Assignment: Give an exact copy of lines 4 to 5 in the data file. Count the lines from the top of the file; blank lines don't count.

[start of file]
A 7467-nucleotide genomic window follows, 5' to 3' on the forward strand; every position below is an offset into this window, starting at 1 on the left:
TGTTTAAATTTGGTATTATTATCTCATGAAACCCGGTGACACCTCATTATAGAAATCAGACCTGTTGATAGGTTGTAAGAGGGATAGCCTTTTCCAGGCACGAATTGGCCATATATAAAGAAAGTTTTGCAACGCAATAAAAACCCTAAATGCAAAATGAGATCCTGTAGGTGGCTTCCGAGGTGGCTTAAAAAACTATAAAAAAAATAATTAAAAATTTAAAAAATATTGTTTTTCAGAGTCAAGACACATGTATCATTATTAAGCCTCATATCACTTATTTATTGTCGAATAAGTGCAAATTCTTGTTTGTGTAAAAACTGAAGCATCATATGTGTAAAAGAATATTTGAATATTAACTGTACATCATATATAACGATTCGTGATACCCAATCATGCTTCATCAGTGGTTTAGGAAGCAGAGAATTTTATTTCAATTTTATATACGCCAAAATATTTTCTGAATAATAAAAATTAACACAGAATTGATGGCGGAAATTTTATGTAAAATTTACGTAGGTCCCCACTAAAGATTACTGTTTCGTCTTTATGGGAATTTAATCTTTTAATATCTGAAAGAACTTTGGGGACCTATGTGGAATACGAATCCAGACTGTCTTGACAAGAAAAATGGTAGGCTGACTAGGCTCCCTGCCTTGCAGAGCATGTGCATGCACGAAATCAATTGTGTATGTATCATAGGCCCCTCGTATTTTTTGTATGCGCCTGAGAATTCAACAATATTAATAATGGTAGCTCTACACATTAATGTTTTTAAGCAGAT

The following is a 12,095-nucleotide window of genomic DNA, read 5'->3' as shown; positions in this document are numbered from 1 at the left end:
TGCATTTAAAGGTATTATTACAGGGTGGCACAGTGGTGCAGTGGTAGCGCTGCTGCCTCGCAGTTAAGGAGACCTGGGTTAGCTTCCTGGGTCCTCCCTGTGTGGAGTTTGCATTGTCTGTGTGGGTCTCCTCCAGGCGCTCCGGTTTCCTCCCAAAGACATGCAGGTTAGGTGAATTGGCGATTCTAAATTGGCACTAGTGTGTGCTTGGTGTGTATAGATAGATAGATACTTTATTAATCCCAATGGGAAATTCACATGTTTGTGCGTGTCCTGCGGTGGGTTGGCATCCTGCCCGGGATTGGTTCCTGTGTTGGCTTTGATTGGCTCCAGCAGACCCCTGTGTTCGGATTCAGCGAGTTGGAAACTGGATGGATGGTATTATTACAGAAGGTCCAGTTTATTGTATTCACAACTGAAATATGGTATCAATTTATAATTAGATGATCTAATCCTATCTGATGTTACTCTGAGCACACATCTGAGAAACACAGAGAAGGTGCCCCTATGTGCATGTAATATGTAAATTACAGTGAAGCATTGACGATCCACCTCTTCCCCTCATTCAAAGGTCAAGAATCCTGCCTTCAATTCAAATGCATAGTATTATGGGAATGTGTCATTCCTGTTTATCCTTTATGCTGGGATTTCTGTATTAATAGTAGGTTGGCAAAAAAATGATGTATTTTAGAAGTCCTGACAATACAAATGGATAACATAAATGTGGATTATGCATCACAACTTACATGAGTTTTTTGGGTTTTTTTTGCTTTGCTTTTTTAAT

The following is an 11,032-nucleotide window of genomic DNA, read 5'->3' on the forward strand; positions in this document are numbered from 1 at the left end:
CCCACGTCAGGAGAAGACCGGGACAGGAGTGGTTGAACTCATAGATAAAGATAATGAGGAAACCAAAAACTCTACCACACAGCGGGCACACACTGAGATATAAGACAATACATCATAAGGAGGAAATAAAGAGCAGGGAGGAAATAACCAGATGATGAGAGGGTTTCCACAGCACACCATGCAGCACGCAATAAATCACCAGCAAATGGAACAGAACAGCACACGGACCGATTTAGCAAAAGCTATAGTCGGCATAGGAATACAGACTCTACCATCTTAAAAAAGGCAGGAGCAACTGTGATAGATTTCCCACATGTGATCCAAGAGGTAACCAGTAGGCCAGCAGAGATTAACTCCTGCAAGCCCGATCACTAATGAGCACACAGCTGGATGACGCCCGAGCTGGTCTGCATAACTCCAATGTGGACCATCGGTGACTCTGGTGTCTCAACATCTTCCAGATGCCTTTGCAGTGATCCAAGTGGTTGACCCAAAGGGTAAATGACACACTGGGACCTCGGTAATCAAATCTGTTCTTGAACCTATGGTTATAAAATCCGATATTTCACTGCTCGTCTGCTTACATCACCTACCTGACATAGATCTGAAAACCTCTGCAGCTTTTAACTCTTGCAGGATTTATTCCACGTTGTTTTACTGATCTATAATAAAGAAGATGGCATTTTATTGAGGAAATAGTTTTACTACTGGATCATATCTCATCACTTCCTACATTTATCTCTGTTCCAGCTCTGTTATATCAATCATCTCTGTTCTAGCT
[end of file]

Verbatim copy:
TGCATTTAAAGGTATTATTACAGGGTGGCACAGTGGTGCAGTGGTAGCGCTGCTGCCTCGCAGTTAAGGAGACCTGGGTTAGCTTCCTGGGTCCTCCCTGTGTGGAGTTTGCATTGTCTGTGTGGGTCTCCTCCAGGCGCTCCGGTTTCCTCCCAAAGACATGCAGGTTAGGTGAATTGGCGATTCTAAATTGGCACTAGTGTGTGCTTGGTGTGTATAGATAGATAGATACTTTATTAATCCCAATGGGAAATTCACATGTTTGTGCGTGTCCTGCGGTGGGTTGGCATCCTGCCCGGGATTGGTTCCTGTGTTGGCTTTGATTGGCTCCAGCAGACCCCTGTGTTCGGATTCAGCGAGTTGGAAACTGGATGGATGGTATTATTACAGAAGGTCCAGTTTATTGTATTCACAACTGAAATATGGTATCAATTTATAATTAGATGATCTAATCCTATCTGATGTTACTCTGAGCACACATCTGAGAAACACAGAGAAGGTGCCCCTATGTGCATGTAATATGTAAATTACAGTGAAGCATTGACGATCCACCTCTTCCCCTCATTCAAAGGTCAAGAATCCTGCCTTCAATTCAAATGCATAGTATTATGGGAATGTGTCATTCCTGTTTATCCTTTATGCTGGGATTTCTGTATTAATAGTAGGTTGGCAAAAAAATGATGTATTTTAGAAGTCCTGACAATACAAATGGATAACATAAATGTGGATTATGCATCACAACTTACATGAGTTTTTTGGGTTTTTTTTGCTTTGCTTTTTTAAT

The following is an 11,032-nucleotide window of genomic DNA, read 5'->3' on the forward strand; positions in this document are numbered from 1 at the left end: